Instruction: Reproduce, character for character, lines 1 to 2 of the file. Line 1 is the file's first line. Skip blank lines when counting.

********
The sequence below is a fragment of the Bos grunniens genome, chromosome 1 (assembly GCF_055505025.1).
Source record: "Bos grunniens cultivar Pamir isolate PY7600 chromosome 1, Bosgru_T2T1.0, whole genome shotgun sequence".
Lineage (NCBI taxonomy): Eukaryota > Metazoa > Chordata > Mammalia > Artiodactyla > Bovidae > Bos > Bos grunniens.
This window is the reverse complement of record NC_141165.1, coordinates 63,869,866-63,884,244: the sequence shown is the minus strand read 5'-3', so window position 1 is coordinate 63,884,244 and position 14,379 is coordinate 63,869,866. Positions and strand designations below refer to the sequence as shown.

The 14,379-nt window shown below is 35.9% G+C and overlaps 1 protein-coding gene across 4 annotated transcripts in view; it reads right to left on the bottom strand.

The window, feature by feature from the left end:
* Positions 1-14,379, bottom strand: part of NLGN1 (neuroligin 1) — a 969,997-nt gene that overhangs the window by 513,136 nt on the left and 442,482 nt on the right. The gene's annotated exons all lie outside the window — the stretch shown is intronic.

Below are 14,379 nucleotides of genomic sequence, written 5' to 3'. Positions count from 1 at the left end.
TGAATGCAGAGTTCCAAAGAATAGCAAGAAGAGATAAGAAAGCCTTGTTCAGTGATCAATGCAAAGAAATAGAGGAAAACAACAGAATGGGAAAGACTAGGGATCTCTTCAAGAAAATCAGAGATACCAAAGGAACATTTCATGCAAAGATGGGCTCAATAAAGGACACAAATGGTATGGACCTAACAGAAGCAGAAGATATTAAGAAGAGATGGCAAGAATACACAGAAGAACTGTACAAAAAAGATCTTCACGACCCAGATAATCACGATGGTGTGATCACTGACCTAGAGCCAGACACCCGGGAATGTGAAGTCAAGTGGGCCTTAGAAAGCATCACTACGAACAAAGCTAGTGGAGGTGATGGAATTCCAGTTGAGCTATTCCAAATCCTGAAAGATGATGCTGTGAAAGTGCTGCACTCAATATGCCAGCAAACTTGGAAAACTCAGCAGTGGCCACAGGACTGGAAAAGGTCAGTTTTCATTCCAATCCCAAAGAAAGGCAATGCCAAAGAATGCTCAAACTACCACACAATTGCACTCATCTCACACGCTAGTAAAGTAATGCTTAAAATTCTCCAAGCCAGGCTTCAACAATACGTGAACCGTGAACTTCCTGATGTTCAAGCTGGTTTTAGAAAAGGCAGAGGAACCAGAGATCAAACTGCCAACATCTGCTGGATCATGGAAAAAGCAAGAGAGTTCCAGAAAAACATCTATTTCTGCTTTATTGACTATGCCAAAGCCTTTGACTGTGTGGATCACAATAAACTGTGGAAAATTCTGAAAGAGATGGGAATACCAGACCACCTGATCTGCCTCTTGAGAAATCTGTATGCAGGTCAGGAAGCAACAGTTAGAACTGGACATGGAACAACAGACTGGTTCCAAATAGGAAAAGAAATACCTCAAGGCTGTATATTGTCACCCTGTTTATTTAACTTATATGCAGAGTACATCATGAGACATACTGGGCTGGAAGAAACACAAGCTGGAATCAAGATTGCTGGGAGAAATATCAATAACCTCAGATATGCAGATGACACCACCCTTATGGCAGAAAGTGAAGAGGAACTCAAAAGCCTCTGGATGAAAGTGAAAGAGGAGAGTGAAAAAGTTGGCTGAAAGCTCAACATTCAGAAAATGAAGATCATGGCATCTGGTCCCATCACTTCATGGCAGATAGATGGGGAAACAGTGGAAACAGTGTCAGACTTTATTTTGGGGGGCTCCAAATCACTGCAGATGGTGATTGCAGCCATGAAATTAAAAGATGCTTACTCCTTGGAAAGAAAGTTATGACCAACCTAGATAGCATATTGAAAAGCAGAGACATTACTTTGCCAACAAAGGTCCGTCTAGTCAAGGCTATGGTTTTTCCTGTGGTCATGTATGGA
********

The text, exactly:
The sequence below is a fragment of the Bos grunniens genome, chromosome 1 (assembly GCF_055505025.1).
Source record: "Bos grunniens cultivar Pamir isolate PY7600 chromosome 1, Bosgru_T2T1.0, whole genome shotgun sequence".